One of the first questions I ask my non-profit clients who want to strengthen their major gift program is this: “Tell me about your current donor engagement strategies? What do you offer your donors in terms of meaningful experiences to inspire them to increase their giving?” I ask this question because I want to know what the organization is doing (outside of their annual event) to deepen people’s understanding of and connection to the mission and move them along the path of increased commitment. The answer I hear most often is “Well, we invite our donors to coffee or lunch to get to know them.” It’s surprising but true, the proverbial coffee meeting is often the only time when many non-profit leaders are interacting with their donors, outside of a large event.

 

Please don’t ask me to fundraise from my friends: Sure, it’s hard, but you can do hard things
Winter 2018 by Julie Edsforth

Fundraise for my friends

You’ve joined the Board of an organization you care deeply about that is addressing an issue, problem, or opportunity in a way that you think is absolutely vital. If only the development director wasn’t pestering you all the time to fundraise from your friends.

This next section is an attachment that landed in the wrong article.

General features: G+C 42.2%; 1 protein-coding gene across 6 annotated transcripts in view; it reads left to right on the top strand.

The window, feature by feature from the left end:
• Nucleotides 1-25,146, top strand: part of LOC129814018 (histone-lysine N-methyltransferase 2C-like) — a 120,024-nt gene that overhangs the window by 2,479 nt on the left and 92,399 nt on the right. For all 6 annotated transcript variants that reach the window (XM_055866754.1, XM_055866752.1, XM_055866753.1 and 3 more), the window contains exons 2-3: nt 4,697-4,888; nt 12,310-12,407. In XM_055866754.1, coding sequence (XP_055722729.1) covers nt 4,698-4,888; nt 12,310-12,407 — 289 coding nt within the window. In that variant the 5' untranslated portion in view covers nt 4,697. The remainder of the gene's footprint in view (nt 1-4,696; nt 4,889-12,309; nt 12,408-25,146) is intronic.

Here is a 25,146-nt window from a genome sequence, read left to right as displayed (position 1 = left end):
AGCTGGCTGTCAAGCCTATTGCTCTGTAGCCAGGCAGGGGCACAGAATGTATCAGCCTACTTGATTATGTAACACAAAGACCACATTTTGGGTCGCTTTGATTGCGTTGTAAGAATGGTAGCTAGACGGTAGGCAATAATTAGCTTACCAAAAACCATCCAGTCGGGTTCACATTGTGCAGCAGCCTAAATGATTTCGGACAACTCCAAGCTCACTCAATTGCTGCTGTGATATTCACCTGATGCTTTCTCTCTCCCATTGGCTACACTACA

You find all sorts of reasons why you can’t do it: your friends will think you’ve crossed a line by talking about money. Or you worry your friends either aren’t interested in or able to donate their money. Or you’ll be burdening them with a request. Often these fears lead you to rationalize that you bring other skills to the Board and fundraising should be done by others, who are surely much better at this than you. The inner dialogue keeps you from filling your table at the luncheon or inviting friends to a house party or sitting down with someone to discuss supporting your organization’s work. And you probably feel a healthy dose of guilt and fatigue from the whole cycle.

 

Cultivating a culture of learning: Resources and Ideas
Winter 2018 by Sara Lawson

Cultivating a culture of learning